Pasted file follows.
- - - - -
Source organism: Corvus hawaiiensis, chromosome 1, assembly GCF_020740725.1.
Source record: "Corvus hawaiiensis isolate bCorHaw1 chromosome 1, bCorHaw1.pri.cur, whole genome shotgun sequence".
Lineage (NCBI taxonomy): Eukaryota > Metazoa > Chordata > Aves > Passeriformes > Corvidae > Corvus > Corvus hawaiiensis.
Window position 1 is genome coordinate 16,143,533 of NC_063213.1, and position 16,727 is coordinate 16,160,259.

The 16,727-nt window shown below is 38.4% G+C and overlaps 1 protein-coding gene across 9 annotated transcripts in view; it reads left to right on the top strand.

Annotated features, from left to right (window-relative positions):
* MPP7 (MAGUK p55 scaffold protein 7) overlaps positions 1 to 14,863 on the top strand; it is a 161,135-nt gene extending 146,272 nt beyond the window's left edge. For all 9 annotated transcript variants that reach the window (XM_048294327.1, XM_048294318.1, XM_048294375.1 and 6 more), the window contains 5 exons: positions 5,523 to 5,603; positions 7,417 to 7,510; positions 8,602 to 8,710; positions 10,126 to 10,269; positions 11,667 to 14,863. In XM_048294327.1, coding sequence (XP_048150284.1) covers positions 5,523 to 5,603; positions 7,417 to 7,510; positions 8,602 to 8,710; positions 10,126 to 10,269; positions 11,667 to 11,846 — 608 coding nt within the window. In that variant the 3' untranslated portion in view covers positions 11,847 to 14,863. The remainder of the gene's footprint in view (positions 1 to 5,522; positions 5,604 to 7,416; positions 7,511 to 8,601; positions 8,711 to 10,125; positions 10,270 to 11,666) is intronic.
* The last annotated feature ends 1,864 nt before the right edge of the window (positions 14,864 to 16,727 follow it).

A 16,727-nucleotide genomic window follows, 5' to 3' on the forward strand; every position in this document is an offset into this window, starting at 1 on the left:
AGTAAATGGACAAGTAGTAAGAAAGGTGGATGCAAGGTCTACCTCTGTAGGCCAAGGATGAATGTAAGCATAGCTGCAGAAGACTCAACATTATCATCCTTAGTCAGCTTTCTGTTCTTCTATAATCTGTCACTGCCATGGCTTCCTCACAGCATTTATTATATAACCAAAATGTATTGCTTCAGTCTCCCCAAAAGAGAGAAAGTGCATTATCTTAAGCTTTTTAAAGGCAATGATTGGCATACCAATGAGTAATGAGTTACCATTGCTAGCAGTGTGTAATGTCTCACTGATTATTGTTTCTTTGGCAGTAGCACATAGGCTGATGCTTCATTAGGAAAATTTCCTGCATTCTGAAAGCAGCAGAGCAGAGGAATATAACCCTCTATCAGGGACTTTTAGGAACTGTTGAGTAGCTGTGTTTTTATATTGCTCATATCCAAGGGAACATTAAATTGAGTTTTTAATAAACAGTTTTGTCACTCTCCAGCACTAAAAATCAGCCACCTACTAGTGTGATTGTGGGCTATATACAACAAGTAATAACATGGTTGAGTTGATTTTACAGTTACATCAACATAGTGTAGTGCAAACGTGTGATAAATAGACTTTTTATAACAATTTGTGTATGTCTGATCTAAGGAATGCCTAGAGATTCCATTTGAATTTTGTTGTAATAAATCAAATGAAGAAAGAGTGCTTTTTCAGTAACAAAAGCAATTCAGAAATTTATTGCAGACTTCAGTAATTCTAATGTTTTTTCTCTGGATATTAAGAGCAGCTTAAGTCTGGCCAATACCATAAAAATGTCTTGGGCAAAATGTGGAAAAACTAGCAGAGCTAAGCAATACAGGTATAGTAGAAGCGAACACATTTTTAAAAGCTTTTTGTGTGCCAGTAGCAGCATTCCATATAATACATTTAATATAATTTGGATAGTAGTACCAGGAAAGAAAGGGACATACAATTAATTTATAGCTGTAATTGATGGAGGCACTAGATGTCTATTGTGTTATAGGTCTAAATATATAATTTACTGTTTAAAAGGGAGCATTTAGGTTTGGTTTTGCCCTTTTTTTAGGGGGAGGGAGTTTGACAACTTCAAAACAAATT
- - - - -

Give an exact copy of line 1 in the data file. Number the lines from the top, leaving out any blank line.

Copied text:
Source organism: Corvus hawaiiensis, chromosome 1, assembly GCF_020740725.1.